The Buddha was careful to classify questions according to how they should be answered, based on how helpful they were to gaining awakening. Some questions deserved a categorical answer, that is, one that holds true across the board. Some he answered analytically, redefining or refining the terms before answering. Some required counter-questioning, to clarify the issue in the questioner’s mind. But if the question was an obstacle on the path, the Buddha put it aside.
When Vacchagotta the wanderer asked him point-blank whether or not there is a self, the Buddha remained silent, which means that the question has no helpful answer. As he later explained to Ananda, to respond either yes or no to this question would be to side with opposite extremes of wrong view (Samyutta Nikaya 44.10). Some have argued that the Buddha didn’t answer with “no” because Vacchagotta wouldn’t have understood the answer. But there’s another passage where the Buddha advises all the monks to avoid getting involved in questions such as “What am I?” “Do I exist?” “Do I not exist?” because they lead to answers like “I have a self” and “I have no self,” both of which are a “thicket of views, a writhing of views, a contortion of views” that get in the way of awakening (Majjhima Nikaya 2).
So how did we get the idea that the Buddha said that there is no self? The main culprit seems to be the debate culture of ancient India. Religious teachers often held public debates on the hot questions of the day, both to draw adherents and to angle for royal patronage. The Buddha warned his followers not to enter into these debates (Sutta Nipata 4.8), partly because once the sponsor of a debate had set a question, the debaters couldn’t follow the Buddha’s policy of putting useless questions aside.
Later generations of monks forgot the warning and soon found themselves in debates where they had to devise a Buddhist answer to the question of whether there is or isn’t a self. The Kathavatthu, an Abhidhamma text attributed to the time of King Ashoka, contains the earliest extant version of the answer “no.” Two popular literary works, the Buddhacharita and Milinda Panha, both from around the first century CE, place this “no” at the center of the Buddha’s message. Later texts, like the Abhidharmakosha Bhashya, provide analytical answers to the question of whether there is a self, saying that there’s no personal self but that each person has a “dharma-self” composed of five aggregates: material form, feelings, perceptions, mental fabrications, and consciousness. At present we have our own analytical answers to the question, such as the teaching that although we have no separate self, we do have a cosmic self—a teaching, by the way, that the Buddha singled out for special ridicule (MN 22).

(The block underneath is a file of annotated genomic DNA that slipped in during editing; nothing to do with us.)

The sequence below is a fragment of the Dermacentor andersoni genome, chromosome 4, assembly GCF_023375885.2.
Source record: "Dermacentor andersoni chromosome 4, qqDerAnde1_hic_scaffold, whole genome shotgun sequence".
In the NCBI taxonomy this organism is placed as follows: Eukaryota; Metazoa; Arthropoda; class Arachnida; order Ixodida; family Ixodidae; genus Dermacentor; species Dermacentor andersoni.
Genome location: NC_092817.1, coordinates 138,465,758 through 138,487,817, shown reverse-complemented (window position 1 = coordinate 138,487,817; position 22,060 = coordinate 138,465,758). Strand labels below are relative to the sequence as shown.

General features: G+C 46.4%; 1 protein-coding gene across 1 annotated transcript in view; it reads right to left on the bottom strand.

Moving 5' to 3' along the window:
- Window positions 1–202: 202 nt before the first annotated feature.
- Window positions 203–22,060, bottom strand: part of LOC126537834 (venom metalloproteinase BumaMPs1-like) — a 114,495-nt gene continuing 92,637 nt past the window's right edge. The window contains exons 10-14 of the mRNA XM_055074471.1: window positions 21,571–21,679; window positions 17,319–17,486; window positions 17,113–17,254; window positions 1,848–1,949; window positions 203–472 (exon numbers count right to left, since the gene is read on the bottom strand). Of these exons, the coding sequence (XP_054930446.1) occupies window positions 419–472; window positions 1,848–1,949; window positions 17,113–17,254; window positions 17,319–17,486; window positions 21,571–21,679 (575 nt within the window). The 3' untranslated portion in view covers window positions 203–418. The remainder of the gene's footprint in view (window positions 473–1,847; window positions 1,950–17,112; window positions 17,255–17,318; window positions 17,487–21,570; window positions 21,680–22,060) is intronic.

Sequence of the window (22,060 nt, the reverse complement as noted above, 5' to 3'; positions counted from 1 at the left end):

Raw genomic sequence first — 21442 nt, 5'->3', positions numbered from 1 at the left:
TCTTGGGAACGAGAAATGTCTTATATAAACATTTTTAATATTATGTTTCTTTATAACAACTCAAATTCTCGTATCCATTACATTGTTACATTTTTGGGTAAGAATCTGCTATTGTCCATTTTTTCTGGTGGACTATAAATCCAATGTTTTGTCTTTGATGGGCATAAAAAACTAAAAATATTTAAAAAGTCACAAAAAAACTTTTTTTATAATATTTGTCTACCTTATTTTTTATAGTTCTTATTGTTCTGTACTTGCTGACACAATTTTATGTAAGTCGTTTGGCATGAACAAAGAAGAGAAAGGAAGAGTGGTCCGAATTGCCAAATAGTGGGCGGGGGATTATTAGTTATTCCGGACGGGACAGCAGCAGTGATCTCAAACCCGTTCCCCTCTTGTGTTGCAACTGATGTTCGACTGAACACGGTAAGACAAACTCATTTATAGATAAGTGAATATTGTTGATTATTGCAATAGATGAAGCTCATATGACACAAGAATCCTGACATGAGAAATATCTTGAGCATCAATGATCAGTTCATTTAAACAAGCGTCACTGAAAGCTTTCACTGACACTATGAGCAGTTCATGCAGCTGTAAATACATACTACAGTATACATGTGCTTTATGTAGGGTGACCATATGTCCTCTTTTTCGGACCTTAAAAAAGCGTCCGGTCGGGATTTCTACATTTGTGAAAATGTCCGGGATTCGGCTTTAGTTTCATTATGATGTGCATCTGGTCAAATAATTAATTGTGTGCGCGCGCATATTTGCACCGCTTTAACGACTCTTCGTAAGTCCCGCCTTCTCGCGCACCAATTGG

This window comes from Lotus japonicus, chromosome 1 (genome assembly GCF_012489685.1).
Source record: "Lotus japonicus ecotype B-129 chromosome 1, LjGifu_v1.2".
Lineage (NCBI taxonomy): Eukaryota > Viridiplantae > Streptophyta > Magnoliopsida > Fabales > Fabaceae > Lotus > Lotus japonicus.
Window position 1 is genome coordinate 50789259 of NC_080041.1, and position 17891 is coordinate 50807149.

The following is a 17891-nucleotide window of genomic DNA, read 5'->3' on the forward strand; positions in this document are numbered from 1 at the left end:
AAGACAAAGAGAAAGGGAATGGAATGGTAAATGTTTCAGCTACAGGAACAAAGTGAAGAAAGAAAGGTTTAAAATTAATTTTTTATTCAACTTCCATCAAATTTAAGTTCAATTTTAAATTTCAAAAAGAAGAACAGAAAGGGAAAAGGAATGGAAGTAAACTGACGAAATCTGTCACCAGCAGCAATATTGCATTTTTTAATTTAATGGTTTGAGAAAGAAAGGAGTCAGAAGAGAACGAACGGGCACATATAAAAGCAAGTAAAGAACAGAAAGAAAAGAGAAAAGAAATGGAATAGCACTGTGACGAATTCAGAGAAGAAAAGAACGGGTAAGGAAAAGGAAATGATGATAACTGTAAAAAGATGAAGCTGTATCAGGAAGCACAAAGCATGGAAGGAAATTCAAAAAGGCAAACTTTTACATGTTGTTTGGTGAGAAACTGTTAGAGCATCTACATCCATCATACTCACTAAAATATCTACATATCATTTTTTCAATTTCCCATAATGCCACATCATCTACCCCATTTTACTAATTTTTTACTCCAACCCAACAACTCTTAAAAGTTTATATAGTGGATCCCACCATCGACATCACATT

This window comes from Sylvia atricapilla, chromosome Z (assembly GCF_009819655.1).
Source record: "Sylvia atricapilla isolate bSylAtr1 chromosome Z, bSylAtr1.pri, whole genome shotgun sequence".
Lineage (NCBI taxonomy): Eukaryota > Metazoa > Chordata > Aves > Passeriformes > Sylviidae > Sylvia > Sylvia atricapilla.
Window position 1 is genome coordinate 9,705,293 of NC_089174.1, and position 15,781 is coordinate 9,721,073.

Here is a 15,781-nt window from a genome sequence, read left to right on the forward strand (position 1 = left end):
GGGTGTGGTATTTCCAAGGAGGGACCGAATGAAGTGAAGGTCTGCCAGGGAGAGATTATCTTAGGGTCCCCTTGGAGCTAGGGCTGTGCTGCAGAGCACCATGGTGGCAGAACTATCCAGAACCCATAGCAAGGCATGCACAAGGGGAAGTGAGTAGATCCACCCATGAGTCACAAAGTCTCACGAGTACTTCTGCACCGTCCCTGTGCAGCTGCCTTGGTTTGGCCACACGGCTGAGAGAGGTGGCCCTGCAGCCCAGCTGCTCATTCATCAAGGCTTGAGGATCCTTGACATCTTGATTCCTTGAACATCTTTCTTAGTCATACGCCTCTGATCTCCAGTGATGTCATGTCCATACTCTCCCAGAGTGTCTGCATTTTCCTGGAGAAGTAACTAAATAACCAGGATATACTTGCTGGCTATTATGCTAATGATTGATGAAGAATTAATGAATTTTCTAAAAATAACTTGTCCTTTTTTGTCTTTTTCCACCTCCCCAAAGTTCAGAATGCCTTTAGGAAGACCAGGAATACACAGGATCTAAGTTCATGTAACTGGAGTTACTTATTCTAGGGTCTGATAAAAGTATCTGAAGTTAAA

“There is no self” is the granddaddy of fake Buddhist quotes. It has survived so long because of its superficial resemblance to the teaching on anatta, or not-self, which was one of the Buddha’s tools for putting an end to clinging. Even though he neither affirmed nor denied the existence of a self, he did talk of the process by which the mind creates many senses of self—what he called “I-making” and “my-making”—as it pursues its desires.